Hawk MacKinney


  6. If here’s a strong cultural thread and dialect to decipher…then I’m in!

    As a Scot I ‘m used to people complaining bitterly about our various dialects….but having coped with Poitevin patois, Aragonese Valencian,and Costa Rican country talk I’m convinced that you need to get to grips with the language to understand the thinking.

    High tea intrigued me…when young in Scotland it used to be meat or fish, then drop scones,cakes,etc…served with tea, I remember it being referred to as meat tea by my Australian grandfather.

    Bear with my IT incompetence….it is available to download on Amazon U.K.?

    Liked by 3 people

    • Helen DEVRIES – Yes…it IS a cultural thread…a point many never grasp, even fewer see. Truly enjoyed your “…Poitevin patois, Aragonese Valencian,and Costa Rican country talk…” – language(es) is/are the core of cultural thinking. Have spent time in the Loch Gerry highlands, Isle of Skye near Dunvegan, strolls amid the solitude & beauty that is Scotland high country. With my limited background in linguistics & languages NOT of my mother tongue…complain about Scottish dialects? Never! I luv their links to the lands/peoples/cultures of my bloodlines. High Tea? I’ve never experienced any two served the same. Always had a yen to visit; never seemed to put together the time. Thank U for for your very acute comments…

      Hawk MacK

      Liked by 2 people

  7. I was invited out for ‘tea’ when staying in Yorkshire. It actually meant going to eat a meal. There was no tea at all. Having tea in Australia also means eating. Is there something vulgar about the word ‘eat’? What to say when wanting a real cup-o-tea? Do people perhaps say, ‘I would like to eat?’

    Liked by 2 people

    • Gerard OOSTERMAN – Ah…we colonials of our mother lands of the UK, and more the fortunate for it. High Tea, tea bags, sweepings & fine tea—being a coffee & tea & ex-colonial of His Majesty Geo III, I must admit “…wanting a cup-o-tea…” is exactly that…cup-o-tea. Then there’s a whole ‘nother aroma of eat-a-spoon, bilge water coffee…being a navy/marine man…LUV it! Thank U for stopping by, commenting…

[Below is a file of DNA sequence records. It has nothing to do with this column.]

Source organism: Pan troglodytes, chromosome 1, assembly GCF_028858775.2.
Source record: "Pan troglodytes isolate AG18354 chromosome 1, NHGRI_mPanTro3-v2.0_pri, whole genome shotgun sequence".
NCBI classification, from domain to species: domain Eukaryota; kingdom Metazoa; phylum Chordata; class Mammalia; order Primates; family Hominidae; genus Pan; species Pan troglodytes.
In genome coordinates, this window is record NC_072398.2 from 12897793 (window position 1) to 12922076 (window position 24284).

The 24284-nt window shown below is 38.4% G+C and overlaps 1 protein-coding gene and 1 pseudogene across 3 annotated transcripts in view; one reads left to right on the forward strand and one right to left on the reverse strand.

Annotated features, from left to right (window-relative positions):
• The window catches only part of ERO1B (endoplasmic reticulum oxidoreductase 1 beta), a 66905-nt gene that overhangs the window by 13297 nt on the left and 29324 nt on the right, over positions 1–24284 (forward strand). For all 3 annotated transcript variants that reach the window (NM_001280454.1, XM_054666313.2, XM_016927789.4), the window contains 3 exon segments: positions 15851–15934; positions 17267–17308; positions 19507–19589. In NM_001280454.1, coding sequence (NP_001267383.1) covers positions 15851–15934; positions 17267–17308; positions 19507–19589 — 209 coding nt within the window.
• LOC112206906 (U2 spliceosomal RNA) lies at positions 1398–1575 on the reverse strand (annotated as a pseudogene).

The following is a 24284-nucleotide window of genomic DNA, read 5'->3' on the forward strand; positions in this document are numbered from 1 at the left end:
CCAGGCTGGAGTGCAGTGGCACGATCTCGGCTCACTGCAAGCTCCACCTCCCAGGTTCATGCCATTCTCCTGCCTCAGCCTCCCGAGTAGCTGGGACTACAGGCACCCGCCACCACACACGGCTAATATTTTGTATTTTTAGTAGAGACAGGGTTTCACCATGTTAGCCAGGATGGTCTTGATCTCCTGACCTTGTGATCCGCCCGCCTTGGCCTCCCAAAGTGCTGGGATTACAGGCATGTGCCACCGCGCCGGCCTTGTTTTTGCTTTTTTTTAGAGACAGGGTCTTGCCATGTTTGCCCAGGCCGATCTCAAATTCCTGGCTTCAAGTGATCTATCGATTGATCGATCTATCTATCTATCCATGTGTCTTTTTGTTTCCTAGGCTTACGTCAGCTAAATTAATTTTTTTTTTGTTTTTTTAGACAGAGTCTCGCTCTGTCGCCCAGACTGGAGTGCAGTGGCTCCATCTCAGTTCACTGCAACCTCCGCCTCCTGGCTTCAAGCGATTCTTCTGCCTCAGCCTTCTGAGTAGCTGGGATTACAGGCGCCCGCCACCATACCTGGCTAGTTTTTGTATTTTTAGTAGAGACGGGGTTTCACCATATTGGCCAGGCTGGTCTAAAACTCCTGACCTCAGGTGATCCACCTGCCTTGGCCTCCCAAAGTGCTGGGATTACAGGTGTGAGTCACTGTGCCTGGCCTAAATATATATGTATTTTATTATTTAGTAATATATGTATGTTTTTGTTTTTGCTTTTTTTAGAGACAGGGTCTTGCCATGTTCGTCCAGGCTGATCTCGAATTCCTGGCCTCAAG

Hawk MacK


  8. Apples in bushels or baskets. That’s how it’s said – common usage here. People always caution about regionalisms and idioms confusing readers – but just pretend it’s a different country with quirky language – we do when reading authors’ from other countries and times. Deep south, rural areas, and Texas do love their colorful language that adds to stories quickly. Tea time apparently varies a great deal by countries and regions, too – that one didn’t sound familiar. High Teas here are quite special occasions – but not an everyday thing.
    Great review. Another cover is a good suggestion – this one wouldn’t sell me on picking up the book. I always like a character list/chart somewhere since my reading usually isn’t straight through – more like constantly interrupted and set aside – so I forget and need to review who is connect to whom.
    Sounds like an interesting author, but so much violence around here in everyday existence, I’m just not up to taking in more/extreme with books – maybe I’ll check out his other one. Stuff based on facts and history area always intriguing.

    Liked by 1 person

    • As John said … barrel! Love these quaint differences huh? I like the learning.

      I used to like the high tea, but they aint very vegetarian friendly. Must go quickly. Am in bar for wifi and it is smelling toooo good.

      I like lists, maps, family trees and all that. Yeah, less gore and more facts and history suits me. Ever the history graduate! Paw waves (all eight of them …)


      • Someday I’ll return to Vancouver and dress appropriately for high tea at that historic old Empress Hotel. HAve wanted to do that ever since I saw it as a high school kid (with no money and a bit grubby.) Good to hear from you – thought it might be spring hours which I am considering. If you are posting, WP isn’t letting me know.
        Words and history are the perfect tangle. Got the travel itch right now. But not in the cards for a bit.
        Enjoy it all! Paws and rock!


  9. I’m surprised you gave such a thorough considering its shortcomings. I don’t like to invest a whole lot of time into a reviews of books I struggle so much with. However this is not too different to the problems of the last review I posted.

    Afternoon tea… high tea? (what the… ) Not the America I know and I was there almost twenty years.


    • Well, much of it was good. And anyway, I try to be fair. America seems like 50 something countries to me. I’m surprised it is actually a federation/union. Wondering when it will disintegrate like the USSR. Not yet. And def not over high/afternoon tea!

      Liked by 1 person

      • It might as well be 50 countries since each state has its own laws… most of them albeit are subtle differences. However, there is a Federal district and Fed law always trumps State law. They will never disintegrate… despite differences, there is a definite national pride among Americans. Tea or Iced-Tea? Rather, try Moonshine, or Mountain Dew. ;)